It has been three days since an officer-involved shooting rocked our community.
Two Boise Police officers and one K-9 were shot and injured on Friday after a manhunt on the Boise Bench.
Neighbors in that area say it's still surreal this happened, but they are thankful to police for keeping them safe and hoping the injured officers make a full recovery.
When KTVB spoke with neighbors while everything was going on, some had no idea police were looking for a fugitive right outside their homes until they stepped outside and saw the heavy police presence.
Some found out by texting and messaging with neighbors on NextDoor. Others found out through Code Red -- Ada County's community notification system.
It is up to the law enforcement agency that is responding to a situation to ask Ada County dispatch to put out a Code Red alert. On Friday, Boise Police mapped out a geographic boundary on the Central Rim.
One resident, Jack Garrett, lives just yards from where the shoot-out happened. His house is in the center of the perimeter made my police. He tells KTVB that when he stepped outside to leave his home around 1:30 p.m, police officers were crouched near his truck, telling him to get back inside.
Then he got a reverse 911 call about half an hour later.
"[It] said to stay inside, keep doors locked and this was an alert," Garrett said. "Then they called again about an hour later and said it's still active, stay inside, and we did."
Garrett has a land line that is hooked up to Ada County's Code Red System, which automatically calls home phone numbers in that area that gets mapped out.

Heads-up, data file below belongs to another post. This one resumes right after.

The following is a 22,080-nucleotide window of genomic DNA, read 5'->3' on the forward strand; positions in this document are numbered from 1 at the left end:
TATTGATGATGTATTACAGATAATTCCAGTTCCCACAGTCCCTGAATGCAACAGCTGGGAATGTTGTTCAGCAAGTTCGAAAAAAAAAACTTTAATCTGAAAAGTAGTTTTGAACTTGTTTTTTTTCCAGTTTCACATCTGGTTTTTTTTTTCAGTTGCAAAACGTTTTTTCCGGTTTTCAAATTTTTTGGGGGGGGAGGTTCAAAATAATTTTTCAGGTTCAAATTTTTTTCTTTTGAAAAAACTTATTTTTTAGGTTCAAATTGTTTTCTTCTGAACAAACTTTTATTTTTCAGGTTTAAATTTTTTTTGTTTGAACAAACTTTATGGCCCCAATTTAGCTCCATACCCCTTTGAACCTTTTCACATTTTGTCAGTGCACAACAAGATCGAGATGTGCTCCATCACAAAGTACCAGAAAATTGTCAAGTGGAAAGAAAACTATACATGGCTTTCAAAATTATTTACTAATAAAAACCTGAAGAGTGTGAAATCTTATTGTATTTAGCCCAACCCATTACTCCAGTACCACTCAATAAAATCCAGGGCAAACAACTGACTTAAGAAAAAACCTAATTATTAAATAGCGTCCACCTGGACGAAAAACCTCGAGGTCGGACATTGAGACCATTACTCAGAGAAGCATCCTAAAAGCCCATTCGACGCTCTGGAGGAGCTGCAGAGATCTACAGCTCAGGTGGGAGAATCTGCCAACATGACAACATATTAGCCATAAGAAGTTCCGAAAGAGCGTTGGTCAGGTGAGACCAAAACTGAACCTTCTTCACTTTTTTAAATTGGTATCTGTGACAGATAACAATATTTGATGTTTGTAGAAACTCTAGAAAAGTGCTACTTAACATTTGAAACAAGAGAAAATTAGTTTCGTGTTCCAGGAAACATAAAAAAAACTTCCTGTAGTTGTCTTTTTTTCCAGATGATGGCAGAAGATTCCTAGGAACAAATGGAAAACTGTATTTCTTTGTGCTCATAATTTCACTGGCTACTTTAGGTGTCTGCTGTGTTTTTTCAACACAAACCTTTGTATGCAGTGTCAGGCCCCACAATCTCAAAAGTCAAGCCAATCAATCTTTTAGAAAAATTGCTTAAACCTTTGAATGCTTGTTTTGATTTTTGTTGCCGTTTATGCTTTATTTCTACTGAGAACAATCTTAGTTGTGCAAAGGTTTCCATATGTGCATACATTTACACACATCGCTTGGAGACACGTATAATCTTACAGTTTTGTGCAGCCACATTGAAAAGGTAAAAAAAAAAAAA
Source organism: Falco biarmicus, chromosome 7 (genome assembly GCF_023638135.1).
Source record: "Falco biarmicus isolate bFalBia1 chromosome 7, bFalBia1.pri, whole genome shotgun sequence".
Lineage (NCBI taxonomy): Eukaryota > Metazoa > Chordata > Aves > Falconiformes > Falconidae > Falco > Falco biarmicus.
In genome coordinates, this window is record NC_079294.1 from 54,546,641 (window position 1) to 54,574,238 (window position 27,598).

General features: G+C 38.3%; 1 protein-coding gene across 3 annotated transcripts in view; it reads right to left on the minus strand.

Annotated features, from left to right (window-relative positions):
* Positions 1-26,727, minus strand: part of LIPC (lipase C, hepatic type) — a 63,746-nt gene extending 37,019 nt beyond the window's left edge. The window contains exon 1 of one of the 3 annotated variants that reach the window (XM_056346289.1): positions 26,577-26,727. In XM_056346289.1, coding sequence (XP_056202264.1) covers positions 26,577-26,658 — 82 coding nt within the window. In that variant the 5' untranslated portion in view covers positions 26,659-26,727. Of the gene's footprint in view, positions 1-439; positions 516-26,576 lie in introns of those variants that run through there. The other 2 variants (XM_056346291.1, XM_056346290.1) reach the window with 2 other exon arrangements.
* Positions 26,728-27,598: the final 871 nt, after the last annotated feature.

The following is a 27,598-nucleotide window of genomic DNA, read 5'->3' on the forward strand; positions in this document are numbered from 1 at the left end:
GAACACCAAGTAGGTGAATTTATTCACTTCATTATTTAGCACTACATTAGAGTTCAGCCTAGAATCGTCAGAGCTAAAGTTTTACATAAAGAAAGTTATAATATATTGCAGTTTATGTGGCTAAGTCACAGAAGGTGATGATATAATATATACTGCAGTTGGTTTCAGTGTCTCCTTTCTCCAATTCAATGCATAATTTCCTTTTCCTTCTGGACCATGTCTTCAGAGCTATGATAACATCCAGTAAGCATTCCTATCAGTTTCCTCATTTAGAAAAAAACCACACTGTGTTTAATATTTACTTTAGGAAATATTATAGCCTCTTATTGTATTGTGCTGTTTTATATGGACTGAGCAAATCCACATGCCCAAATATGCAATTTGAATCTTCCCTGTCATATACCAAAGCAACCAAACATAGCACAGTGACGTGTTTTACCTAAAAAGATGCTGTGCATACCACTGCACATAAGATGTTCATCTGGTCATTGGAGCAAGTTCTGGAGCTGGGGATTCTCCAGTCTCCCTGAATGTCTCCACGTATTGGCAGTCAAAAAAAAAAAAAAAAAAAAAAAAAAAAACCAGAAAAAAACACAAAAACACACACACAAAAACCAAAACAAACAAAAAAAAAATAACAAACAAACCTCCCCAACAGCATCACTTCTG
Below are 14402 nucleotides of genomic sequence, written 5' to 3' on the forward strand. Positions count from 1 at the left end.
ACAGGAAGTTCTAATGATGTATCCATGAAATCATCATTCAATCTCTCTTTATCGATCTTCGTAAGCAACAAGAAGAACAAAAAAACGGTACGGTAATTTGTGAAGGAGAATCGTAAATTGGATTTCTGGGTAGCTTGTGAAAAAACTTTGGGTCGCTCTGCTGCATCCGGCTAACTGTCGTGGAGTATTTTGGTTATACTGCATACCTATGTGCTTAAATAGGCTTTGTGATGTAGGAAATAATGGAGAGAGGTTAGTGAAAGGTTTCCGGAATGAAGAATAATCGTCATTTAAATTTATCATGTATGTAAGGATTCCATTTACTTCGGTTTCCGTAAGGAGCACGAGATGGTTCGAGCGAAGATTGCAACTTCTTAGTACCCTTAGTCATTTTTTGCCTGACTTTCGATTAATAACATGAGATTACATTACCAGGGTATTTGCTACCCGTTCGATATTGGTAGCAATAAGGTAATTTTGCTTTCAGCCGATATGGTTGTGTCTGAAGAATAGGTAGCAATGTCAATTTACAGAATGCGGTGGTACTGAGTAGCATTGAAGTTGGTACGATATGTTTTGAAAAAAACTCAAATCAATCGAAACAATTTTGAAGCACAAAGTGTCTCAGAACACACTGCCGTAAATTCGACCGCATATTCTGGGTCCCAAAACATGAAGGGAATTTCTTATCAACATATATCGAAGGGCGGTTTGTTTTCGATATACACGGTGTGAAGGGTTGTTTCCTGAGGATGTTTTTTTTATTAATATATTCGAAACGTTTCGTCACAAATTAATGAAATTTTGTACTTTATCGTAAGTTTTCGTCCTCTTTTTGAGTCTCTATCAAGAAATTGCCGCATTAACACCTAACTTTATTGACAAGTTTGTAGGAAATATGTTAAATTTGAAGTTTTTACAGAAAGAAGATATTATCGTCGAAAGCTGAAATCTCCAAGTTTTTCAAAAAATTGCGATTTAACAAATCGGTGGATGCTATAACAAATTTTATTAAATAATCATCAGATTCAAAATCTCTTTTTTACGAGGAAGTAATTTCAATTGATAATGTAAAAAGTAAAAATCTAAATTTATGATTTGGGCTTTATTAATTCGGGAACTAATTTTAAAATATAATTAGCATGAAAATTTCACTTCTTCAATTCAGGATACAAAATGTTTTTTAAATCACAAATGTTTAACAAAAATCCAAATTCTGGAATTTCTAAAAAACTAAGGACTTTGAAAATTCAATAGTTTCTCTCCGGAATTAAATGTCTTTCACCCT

Records show Boise Police Department called dispatch and they put out the first Code Red at 1:32 p.m. They did another one at 2:15 p.m. and 5:55 Friday night.
"A call came back saying it was all clear," Garrett said.
People can also sign their cell phones and email addresses up through Ada County Sheriff's Office website.
The department tells KTVB they did voice, text and email for all three alerts.
The sheriffs office says the Code Red message at 2:15 p.m. was sent out to 519 phone numbers with recorded voice message, six email addresses, and two phones via text message.
"Just a new way of doing things," Larry Jones said.
Larry Jones didn't have the Code Red System when this shooting happened on Friday, but he does now.
"I did sign up for Ada County Emergency Alert System," Jones said. "I think that's a good idea. Wasn't aware of it."
Jones left his house right before everything unfolded.
"From talking to other neighbors, they(police) did ask people to leave and not come back," Jones said.
Rather than getting those alerts, his neighbors texted him about what was going on.
"We got it informally, and sometimes the grapevine works better or faster. may not be quite as accurate," Jones said.
People with land lines said the Code Red System was helpful on Friday. But those without home phones that weren't signed up with their cellphone or email didn't get notified.
Code Red can go as wide as Ada County, or as narrow as a single address.